In 1993, Scranton TV Partners merged with Pegasus Communications. The latter immediately sought permission to move either the analog UHF channel 38 or channel 56 transmitters to the Northeastern Pennsylvania tower farm on Penobscot Knob. Ultimately, Pegasus was allowed to move the WWLF transmitter. On November 1, 1998, Pegasus activated the new analog channel 56 transmitter and moved the WOLF-TV call letters there. Meanwhile, channel 38 became a WB affiliate under new calls WSWB. This call sign was chosen because they could have meant "Scranton's WB" for its affiliation, or the area it serves, Scranton–Wilkes-Barre. Originally, channel 38 was given the WSWB calls in 1981, but they were changed to WOLF-TV before the station went on-the-air in 1985. WILF in Williamsport remained as a full-time satellite.
At the time of the switch, WSWB also picked up a secondary affiliation with UPN. It showed select programming from the network on Saturday nights (since there were no shows from The WB) without the branding. From 2003 to 2006, the station aired America's Next Top Model at 8:00 p.m., followed at 9:00 p.m. by WWE Friday Night SmackDown. Whenever Top Model was in repeats, WSWB would air Veronica Mars instead. All UPN programming in pattern was also available on cable in the area via superstation WWOR-TV from New York City (which was receivable over-the-air in extreme eastern portions of the market), WPSG from Philadelphia, and WLYH-TV from Harrisburg.
As a CW affiliateEdit
On January 24, 2006, the respective parent companies of UPN and The WB, CBS Corporation and the Warner Bros. Entertainment division of Time Warner, announced that they would dissolve the two networks to create The CW Television Network, a joint venture between the two media companies that initially featured programs from its two predecessor networks as well as new series specifically produced for The CW. Subsequently, on February 22, 2006, News Corporation announced the launch of MyNetworkTV, a network operated by Fox Television Stations and its syndication division Twentieth Television that was created to primarily to provide network programming to UPN and WB stations that The CW decided against affiliating based on their local viewership standing in comparison to the outlet that The CW ultimately chose as its charter outlets, giving these stations another option besides converting to a general entertainment independent format.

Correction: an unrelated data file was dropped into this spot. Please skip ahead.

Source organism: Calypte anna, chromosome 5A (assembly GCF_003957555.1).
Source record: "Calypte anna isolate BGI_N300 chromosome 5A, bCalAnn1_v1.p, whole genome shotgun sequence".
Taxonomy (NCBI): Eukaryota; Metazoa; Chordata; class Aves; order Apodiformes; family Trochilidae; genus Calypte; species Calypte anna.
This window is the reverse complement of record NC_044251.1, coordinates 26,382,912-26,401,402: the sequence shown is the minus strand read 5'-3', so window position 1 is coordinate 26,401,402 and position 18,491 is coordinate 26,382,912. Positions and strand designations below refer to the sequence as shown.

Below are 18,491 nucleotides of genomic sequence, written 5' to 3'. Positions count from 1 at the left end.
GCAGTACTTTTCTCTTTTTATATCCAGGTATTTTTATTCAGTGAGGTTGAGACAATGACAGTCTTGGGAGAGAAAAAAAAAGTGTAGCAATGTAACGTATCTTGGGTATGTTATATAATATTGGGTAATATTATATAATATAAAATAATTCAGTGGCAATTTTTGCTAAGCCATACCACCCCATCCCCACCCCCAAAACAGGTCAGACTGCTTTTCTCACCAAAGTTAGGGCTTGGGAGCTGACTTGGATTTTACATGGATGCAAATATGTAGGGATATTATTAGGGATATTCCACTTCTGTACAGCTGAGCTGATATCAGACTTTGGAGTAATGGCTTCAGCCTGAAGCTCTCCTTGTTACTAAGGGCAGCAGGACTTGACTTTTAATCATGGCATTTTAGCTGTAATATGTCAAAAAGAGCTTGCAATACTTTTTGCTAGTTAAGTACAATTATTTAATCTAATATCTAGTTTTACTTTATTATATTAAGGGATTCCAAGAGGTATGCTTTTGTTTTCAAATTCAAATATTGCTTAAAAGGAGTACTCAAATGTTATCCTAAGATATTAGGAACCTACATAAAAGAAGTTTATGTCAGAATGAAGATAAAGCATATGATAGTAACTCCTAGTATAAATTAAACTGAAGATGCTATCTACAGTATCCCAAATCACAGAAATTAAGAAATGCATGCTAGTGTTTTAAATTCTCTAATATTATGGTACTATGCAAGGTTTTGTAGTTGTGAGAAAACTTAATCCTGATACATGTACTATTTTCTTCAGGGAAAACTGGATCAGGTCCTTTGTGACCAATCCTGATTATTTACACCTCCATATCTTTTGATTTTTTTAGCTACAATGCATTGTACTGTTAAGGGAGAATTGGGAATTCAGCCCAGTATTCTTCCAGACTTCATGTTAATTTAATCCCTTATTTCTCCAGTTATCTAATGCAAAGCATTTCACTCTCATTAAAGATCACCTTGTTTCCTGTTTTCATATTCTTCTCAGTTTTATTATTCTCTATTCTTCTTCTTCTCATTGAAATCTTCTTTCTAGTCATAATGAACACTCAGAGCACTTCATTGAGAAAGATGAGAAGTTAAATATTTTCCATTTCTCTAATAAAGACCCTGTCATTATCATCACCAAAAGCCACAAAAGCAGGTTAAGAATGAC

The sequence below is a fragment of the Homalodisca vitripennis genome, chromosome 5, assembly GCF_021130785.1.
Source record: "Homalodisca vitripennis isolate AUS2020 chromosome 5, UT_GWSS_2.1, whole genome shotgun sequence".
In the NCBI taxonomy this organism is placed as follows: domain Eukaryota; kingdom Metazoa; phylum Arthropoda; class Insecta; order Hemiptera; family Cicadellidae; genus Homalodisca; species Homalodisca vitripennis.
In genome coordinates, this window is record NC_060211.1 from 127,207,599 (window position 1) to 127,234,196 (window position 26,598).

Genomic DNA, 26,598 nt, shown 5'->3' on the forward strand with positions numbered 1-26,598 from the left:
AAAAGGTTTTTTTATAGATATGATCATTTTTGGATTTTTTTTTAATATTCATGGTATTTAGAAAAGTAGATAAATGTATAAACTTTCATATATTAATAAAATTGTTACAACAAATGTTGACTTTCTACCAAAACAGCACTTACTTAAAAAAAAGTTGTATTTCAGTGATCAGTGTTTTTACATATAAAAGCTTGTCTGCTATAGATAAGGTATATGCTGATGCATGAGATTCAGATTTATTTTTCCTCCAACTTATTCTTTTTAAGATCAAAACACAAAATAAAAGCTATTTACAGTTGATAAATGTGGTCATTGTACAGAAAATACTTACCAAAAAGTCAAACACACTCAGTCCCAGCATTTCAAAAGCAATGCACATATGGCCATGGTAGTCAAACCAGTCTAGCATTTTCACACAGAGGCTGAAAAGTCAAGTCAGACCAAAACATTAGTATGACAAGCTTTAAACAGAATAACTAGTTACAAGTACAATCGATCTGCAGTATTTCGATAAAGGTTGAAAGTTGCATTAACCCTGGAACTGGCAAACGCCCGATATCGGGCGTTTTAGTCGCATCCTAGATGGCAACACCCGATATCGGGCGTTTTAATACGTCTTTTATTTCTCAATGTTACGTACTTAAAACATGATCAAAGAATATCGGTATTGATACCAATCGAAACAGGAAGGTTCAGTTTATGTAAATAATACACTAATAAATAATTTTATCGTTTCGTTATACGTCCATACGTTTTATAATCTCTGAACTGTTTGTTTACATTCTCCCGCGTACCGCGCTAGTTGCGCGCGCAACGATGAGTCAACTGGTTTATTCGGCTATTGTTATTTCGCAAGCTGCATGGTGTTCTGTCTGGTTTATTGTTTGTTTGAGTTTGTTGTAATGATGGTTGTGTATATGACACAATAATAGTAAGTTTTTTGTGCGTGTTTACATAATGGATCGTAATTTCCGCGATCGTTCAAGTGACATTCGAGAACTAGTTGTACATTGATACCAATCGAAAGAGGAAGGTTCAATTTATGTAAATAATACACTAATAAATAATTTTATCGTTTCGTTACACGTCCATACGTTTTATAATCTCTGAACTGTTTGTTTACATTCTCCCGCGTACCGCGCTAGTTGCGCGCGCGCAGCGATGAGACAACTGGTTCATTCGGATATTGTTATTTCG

On May 1, 2006, in an announcement by the network, WSWB was named as The CW's Scranton/Wilkes-Barre affiliate; it was the obvious choice since it already carried both WB and UPN programming. At the same time, it was announced that WILF would sever the electronic umbilical cord with WSWB and become the area's charter MyNetworkTV affiliate. Since WILF's signal was more or less unviewable in the Scranton/Wilkes-Barre area, it was also announced that it would be added to a new third digital subchannel of WOLF-TV. WILF changed its call letters to the current WQMY on July 7 to reflect the upcoming affiliation change. WQMY became a charter affiliate of MyNetworkTV when that network launched on September 5, at which time, the station ceased operating as a full-time WSWB satellite and introduced a separate programming lineup and branding. WSWB became a CW charter affiliate when that network launched two weeks later on September 18.